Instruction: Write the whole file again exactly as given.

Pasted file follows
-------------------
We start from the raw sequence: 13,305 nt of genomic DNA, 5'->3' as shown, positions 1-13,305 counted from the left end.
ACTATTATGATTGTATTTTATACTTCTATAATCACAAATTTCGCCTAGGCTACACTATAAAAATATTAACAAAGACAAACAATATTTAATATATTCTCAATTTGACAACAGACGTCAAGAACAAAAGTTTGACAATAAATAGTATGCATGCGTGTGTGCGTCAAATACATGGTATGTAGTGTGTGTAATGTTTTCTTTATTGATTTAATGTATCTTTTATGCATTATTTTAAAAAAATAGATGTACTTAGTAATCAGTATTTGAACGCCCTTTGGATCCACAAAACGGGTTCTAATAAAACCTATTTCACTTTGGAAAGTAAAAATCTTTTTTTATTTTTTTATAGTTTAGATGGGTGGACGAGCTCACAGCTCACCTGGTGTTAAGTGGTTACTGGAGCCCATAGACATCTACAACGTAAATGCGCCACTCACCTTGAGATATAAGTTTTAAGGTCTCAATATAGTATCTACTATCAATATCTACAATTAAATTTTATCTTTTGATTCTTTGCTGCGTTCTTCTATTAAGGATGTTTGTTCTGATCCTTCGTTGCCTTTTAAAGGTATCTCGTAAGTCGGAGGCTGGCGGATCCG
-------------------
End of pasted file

We start from the raw sequence: 13,305 nt of genomic DNA, 5'->3' as shown, positions 1-13,305 counted from the left end.
ACTATTATGATTGTATTTTATACTTCTATAATCACAAATTTCGCCTAGGCTACACTATAAAAATATTAACAAAGACAAACAATATTTAATATATTCTCAATTTGACAACAGACGTCAAGAACAAAAGTTTGACAATAAATAGTATGCATGCGTGTGTGCGTCAAATACATGGTATGTAGTGTGTGTAATGTTTTCTTTATTGATTTAATGTATCTTTTATGCATTATTTTAAAAAAATAGATGTACTTAGTAATCAGTATTTGAACGCCCTTTGGATCCACAAAACGGGTTCTAATAAAACCTATTTCACTTTGGAAAGTAAAAATCTTTTTTTATTTTTTTATAGTTTAGATGGGTGGACGAGCTCACAGCTCACCTGGTGTTAAGTGGTTACTGGAGCCCATAGACATCTACAACGTAAATGCGCCACTCACCTTGAGATATAAGTTTTAAGGTCTCAATATAGTATCTACTATCAATATCTACAATTAAATTTTATCTTTTGATTCTTTGCTGCGTTCTTCTATTAAGGATGTTTGTTCTGATCCTTCGTTGCCTTTTAAAGGTATCTCGTAAGTCGGAGGCTGGCGGATCCG